Despite numerous challenges over the past 50 years, including a determined assault by Osama bin Laden and al-Qaeda early in this century and the Arab Spring uprising, Saudi Arabia has remained stable and the line of succession had remained clear and uncontested. That has been altered with a change in succession to Crown Prince Mohammed bin Salman, the young son of King Salman bin Abdul-Aziz Al Saud. Mohammed bin Salman’s judgment and competence as defense minister are increasingly in doubt.  Perceived failings include the war in Yemen, which is producing an anti-Saudi reaction worldwide; a blockade of Qatar that has caused the near collapse of the Gulf Cooperation Council; speculation that the Saudis were involved in an attack in Ahvaz, Iran; and the arrests of prominent Saudi opponents, leading to capital flight and reduced foreign investment. As long as Mohammed bin Salman’s father is on the throne, the crown prince will be his most likely heir, but if the king dies “suddenly and soon,” the succession could be contested and violent. The author questions the wisdom of the Trump administration’s support of the prince and Saudi Arabia’s involvement in Yemen. [source]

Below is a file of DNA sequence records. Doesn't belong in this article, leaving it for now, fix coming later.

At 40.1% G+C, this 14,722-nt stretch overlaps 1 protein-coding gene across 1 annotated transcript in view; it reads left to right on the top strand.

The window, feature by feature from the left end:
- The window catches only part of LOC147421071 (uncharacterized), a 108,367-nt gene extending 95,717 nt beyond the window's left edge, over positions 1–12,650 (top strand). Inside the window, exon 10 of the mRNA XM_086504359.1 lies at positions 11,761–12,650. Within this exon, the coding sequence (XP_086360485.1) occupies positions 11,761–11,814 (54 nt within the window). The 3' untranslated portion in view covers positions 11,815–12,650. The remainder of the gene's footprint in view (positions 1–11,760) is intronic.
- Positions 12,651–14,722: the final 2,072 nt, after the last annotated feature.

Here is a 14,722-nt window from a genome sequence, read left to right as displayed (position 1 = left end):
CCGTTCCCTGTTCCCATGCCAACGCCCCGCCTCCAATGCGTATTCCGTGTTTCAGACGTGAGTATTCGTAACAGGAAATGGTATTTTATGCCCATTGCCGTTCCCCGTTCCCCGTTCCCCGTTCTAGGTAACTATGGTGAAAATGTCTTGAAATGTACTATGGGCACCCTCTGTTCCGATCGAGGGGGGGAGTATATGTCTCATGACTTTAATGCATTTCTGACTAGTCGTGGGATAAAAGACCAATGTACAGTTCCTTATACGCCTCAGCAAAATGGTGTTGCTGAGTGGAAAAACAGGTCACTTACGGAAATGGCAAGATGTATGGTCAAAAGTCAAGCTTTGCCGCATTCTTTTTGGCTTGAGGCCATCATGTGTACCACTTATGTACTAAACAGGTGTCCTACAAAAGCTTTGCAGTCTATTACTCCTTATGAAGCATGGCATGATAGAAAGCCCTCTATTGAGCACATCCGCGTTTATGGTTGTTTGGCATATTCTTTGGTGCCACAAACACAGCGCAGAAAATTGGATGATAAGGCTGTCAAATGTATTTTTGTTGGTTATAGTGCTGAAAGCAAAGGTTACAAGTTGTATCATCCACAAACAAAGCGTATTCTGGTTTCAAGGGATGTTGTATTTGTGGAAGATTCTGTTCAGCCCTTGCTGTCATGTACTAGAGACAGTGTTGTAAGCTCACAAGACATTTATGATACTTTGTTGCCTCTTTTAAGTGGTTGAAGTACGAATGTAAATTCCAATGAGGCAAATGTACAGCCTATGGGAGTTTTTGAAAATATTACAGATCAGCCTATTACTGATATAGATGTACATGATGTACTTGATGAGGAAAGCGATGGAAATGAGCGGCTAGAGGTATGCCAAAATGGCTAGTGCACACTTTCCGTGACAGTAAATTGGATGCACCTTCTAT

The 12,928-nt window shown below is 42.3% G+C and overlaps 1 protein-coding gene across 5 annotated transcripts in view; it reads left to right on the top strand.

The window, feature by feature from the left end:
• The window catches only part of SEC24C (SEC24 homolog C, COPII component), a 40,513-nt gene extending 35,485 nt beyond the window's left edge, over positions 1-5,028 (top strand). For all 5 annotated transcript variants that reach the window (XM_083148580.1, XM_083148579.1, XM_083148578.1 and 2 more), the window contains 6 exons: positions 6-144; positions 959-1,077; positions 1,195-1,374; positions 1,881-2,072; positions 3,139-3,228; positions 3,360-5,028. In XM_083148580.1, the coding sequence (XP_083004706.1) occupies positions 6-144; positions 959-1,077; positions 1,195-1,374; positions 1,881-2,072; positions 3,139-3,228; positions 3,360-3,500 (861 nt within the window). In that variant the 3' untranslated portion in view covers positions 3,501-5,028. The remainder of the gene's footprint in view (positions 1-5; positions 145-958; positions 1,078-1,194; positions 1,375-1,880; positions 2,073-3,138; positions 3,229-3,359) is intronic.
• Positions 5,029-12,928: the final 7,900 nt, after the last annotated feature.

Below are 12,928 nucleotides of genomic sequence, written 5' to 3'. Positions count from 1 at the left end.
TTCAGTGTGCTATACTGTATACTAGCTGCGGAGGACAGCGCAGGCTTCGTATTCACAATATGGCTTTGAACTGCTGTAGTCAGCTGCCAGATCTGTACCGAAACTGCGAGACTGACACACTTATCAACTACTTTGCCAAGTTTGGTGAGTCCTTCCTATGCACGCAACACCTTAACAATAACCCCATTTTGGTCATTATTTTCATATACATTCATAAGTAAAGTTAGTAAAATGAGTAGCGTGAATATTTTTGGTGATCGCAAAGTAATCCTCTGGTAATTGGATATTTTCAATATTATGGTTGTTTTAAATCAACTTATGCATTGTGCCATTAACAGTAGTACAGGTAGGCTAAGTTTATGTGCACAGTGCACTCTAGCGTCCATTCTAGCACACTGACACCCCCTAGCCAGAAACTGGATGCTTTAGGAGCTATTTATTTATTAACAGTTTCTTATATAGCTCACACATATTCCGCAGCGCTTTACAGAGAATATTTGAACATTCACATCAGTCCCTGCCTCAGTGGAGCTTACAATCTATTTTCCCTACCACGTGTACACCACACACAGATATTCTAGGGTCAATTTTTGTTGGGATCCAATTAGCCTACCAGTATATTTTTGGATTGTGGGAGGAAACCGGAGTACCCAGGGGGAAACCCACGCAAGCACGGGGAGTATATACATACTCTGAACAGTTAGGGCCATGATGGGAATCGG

North Korea

Significant Developments:

DPRK uses cryptocurrency too skirt sanctions 

The Democratic People’s Republic of Korea (DPRK) may be earning as much as $200 million for its nuclear and ballistic missile programs via its crypto-currency channels, according to Priscilla Moriuchi, a former top National Security Agency official charged with overseeing cyber threats from East Asia. The complex scheme, variations of which are used extensively by international criminals, involves using crypto-currencies to avoid detection by regulatory and criminal investigative agencies.  In this case, crypto-currencies are being used to circumvent U.S. sanctions against North Korea. Using “mixing” and “shifting” services, the DPRK is able to launder the money by breaking up like crypto-currencies (mixing) and then exchanging them for other currencies (shifting).  These new crypto-currencies can then be brought into one of the exchanges and converted into fiat currencies, such as U.S. dollars, without attribution or detection. [source]



– S.C.